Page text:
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Physics What should I do? [What are my chances in astrophysics?]

  1. Sep 15, 2012 #1
    I am a freshman in Physics here in Portugal. I have a career in front of me and I don’t want to waste it.
    I wanted to do my master’s degree in Astrophysics if possible and a PhD in a very good university out of Portugal.
    With all the respect, could I ask what are the requirements for a Astrophysicist to work in NASA or in another very good institution?
    I have several years of study and I want to prepare myself well enough so I can work in a very good institution (p.e. NASA).
    Being what it is (a very very good working place and one of the best in the entire world) what else can I do besides studying to gain enough experience?
    Thank you for your attention,
    Jorge Silva
  2. jcsd
  3. Sep 16, 2012 #2
    Re: What should I do?

    Take a look at postdocs and job opportunities that are available at NASA to get an idea of what they study. Find something that interests you and go in that direction. Of course, there is no guarantee that they will still be interested in that topic once you've finished your education, and even if so there is no guarantee they will have any openings in that area. But that is as good a place to start as any.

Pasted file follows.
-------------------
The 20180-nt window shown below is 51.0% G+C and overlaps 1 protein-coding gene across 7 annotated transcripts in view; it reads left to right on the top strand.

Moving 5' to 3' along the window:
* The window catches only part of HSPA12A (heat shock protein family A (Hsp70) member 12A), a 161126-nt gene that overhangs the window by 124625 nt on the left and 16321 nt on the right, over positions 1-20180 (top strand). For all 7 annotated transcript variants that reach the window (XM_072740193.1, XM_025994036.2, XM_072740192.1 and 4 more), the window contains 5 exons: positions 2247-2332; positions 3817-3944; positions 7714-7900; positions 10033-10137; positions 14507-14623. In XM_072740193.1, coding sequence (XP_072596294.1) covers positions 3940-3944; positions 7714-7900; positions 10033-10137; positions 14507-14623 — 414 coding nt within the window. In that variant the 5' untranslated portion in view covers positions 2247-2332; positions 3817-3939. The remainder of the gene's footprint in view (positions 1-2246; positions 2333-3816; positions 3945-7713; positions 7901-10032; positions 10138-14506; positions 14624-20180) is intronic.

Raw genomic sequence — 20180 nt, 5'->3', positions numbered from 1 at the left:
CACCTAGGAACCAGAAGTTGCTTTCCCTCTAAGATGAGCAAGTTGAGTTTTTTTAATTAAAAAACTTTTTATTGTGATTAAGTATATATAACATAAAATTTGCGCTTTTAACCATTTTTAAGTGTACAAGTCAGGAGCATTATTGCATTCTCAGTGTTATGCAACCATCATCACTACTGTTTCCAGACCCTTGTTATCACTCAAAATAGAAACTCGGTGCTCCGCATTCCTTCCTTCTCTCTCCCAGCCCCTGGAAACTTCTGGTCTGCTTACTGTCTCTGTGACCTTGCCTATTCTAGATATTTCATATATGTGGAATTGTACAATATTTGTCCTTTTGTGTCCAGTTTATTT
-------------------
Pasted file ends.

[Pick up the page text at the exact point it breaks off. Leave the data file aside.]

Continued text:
4. Sep 16, 2012 #3


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    NASA is a US government agency; they hire very few foreigners. To get a permanent job at NASA (civil servant) as a foreigner, they basically need to make a case for why no one in the US can do what you do. So you need to be very specialized as well as being very good at what you do, and be useful to them in some way. It's easier (although not much easier) to get a postdoc as a foreign applicant, but that's only a 2-3 year position.
  5. Sep 16, 2012 #4
    Thank you all, I will keep searching.
  6. Sep 20, 2012 #5
    I hate to be a bearer of bad news, but astro jobs are hard to come by. I have friends with Astro PhDs from Harvard, Berkeley, etc., who can't find permanent positions.
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